What did I do?
Read and Analysed North Coast Town
Robert Gray’s North Coast Town is a reaction to the new Australia that we live in today, a discovery conveyed through strong sensory imagery which unfolds in a manner similar to waking up after a deep sleep. Beginning with a groggy recognition of the world around you, you then slowly start to interact with until your heart rate picks up and you are thinking more clearly and starting to take control of the day by taking liberties such as hitching a ride with “two hoods” and journeying away from where you awoke.
The town is portrayed negatively, with unappealing imagery of service stations, their lavatories, muddy changing sheds at dry beaches and “floury apples”. Unlike his other works, Diptych, Journey the North Coast and Late Ferry, this poem does not romanticise the Australian landscape and rather degrades the town. When any form of nature is mentioned, it is overshadowed by the effects of the city that has been build on top of it, corrupting it.
The poem ends with a revelation of the Indigenous Australians being cast out and becoming outsiders in their own homeland as Western culture becomes more and more dominant. Robert Gray claims that the land is becoming more American with references to their culture (boxing, etc.) and to the urbanisation of the land with statements such as: “their making California”. The pejoratives in the statement “pass an Abo, not attempting to hitch, outside town” are abrupt and confronting, and emphasise the concept that these people have been cast away and ignored in their own land as a new culture takes their place.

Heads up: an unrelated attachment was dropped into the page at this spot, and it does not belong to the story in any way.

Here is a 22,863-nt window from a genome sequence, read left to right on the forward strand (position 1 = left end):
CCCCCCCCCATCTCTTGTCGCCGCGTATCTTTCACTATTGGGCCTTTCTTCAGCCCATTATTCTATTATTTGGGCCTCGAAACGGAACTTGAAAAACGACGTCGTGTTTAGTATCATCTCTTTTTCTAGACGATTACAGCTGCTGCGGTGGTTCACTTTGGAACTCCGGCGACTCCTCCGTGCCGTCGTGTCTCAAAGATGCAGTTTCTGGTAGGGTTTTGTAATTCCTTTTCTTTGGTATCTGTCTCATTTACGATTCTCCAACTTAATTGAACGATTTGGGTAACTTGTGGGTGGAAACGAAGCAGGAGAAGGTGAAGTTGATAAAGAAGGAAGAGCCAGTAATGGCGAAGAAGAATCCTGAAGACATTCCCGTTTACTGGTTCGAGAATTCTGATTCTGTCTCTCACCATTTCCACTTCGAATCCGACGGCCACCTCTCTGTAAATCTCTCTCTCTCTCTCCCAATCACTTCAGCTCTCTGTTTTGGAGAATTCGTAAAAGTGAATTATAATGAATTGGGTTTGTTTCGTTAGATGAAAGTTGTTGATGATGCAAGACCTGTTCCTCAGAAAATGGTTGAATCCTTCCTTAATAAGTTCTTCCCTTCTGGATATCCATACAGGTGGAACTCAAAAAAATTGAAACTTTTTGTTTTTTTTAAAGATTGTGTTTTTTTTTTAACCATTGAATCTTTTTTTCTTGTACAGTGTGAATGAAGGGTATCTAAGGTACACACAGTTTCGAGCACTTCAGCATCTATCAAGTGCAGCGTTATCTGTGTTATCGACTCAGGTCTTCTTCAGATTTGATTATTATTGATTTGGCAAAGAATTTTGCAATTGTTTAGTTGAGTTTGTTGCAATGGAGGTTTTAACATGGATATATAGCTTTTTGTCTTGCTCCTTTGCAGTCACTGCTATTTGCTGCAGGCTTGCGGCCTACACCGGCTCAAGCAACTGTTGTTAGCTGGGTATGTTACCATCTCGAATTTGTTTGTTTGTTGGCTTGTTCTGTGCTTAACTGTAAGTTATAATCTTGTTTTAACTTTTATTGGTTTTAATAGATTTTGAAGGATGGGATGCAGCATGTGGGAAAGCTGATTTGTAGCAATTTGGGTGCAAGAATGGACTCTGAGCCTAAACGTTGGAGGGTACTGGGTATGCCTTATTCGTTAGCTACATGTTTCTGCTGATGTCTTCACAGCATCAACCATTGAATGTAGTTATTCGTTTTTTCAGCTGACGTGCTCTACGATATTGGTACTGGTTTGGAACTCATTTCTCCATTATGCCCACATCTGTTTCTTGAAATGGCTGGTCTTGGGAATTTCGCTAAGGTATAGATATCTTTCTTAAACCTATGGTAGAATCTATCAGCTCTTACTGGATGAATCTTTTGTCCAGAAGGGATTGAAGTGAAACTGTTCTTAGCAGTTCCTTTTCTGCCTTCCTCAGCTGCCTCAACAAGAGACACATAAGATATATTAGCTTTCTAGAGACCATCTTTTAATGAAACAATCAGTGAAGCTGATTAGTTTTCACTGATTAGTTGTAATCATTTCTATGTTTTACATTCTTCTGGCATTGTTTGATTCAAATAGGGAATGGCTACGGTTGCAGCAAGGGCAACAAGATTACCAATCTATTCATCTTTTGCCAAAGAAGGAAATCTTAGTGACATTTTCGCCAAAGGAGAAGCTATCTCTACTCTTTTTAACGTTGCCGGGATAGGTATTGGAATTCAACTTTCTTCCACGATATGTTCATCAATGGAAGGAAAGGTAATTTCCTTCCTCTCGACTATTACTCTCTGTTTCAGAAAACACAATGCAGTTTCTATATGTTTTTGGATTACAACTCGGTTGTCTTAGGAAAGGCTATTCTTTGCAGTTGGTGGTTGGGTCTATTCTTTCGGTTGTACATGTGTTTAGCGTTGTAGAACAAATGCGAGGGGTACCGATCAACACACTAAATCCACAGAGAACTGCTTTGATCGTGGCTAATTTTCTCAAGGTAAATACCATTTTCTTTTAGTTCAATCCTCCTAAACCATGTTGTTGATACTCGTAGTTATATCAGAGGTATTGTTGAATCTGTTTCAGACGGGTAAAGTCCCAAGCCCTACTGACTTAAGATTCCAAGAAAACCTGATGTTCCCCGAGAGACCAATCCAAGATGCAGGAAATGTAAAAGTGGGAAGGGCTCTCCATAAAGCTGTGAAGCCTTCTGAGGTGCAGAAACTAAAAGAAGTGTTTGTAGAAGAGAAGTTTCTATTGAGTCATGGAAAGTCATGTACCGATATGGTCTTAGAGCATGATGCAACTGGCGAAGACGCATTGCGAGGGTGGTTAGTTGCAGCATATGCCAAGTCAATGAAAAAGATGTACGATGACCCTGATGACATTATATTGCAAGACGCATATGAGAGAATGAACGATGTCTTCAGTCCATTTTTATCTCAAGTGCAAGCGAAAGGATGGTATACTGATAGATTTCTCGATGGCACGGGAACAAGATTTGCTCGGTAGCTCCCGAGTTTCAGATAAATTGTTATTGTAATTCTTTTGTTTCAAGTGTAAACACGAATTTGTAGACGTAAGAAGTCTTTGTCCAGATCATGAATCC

Looked at sample questions for Paper 1
The questions that the class looked at were taken from the RUBRIC and are the types of questions that have been previously used for trial and mid-year examinations in other schools.
I am hoping to use some of these as practice essay questions to study for the mid-year exams at the end of this term. By looking at the questions, I can further understand what evidence I will need to find, from Gray’s poetry and from both of my chosen texts, to put into tables.